Just as the Stark family is continually on the move, city to city, town to town, never fully settled, the family of Man wanders. Endlessly. According to Ebert, part of the film’s fascination lies in the way that “Like its hero, Rebel Without a Cause desperately wants to say something and doesn’t know what it is.” Perhaps the film struggles this way because what it might say would, in 1955, sound quite ridiculous. At the time of the film’s release, human space flight was still six years away.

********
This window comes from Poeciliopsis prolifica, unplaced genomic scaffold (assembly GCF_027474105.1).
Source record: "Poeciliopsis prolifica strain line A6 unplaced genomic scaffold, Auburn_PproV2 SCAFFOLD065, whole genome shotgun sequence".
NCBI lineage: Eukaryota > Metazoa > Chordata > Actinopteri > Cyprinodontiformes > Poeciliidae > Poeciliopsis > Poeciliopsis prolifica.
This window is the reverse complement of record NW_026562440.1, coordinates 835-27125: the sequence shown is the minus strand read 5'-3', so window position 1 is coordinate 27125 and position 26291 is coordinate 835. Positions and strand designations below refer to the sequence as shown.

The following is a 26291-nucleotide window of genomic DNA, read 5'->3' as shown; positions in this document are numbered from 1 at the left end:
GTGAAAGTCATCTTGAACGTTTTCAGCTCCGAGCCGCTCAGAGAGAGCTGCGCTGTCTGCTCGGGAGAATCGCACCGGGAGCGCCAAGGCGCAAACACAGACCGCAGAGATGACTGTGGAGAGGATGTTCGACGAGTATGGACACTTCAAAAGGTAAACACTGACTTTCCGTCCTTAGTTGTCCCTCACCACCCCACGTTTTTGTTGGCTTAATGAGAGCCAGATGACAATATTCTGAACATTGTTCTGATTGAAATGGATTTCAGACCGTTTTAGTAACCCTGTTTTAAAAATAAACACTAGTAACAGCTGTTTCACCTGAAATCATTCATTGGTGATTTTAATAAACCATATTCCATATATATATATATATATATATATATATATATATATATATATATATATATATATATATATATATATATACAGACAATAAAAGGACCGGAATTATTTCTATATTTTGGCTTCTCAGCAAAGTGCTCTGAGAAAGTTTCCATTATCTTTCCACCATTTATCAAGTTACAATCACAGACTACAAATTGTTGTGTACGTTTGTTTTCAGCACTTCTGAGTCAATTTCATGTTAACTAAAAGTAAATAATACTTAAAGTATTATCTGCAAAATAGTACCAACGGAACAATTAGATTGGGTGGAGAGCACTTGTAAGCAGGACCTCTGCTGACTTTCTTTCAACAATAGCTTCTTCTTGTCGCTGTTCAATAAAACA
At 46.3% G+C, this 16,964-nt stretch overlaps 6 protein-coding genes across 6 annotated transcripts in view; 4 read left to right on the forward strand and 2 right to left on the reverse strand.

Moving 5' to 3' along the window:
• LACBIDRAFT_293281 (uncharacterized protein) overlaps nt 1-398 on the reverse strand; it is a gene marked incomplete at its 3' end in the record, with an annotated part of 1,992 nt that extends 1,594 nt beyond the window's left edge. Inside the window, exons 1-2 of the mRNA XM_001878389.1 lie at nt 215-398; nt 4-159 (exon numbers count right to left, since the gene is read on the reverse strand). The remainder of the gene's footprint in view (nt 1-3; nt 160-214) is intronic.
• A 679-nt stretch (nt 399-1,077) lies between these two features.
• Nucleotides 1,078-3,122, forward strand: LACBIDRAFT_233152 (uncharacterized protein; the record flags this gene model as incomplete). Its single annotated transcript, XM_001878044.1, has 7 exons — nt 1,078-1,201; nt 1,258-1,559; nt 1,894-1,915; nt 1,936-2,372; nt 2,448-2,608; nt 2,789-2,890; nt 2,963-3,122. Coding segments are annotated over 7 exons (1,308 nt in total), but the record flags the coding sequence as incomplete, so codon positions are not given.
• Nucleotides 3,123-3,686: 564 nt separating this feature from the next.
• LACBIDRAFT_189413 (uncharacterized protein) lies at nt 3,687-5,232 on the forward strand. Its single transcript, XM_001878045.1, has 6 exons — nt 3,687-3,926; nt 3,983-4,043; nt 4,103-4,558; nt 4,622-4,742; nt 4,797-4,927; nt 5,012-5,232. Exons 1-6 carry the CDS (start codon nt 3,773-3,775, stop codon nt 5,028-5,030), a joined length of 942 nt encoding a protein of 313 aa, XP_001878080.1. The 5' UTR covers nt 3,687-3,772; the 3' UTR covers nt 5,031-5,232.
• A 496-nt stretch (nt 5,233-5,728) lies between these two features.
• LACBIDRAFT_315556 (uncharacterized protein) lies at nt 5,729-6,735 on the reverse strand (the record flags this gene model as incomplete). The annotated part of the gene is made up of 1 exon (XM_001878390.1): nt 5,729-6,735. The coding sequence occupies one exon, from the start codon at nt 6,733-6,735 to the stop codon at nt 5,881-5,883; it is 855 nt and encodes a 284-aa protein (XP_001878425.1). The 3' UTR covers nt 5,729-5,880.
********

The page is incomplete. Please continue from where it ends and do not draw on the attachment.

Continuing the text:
The field trip to the planetarium at Griffith Observatory presents not only the outlook of a doomsday scenario, but also a rarified peep at a world – outer space – then unknown, untouched, undiscovered. We might compare the students’ attraction and anxiety to images of deep space with the scene in which Jim and Buzz stare out over the Millertown bluff just before their “chickie-run.” The two boys interpret the precipice as a phenomenological fringe, what they call “the edge” and “the end,” an attitude striking a balance of excitement and fear not unlike that of two astronauts readying themselves for space flight.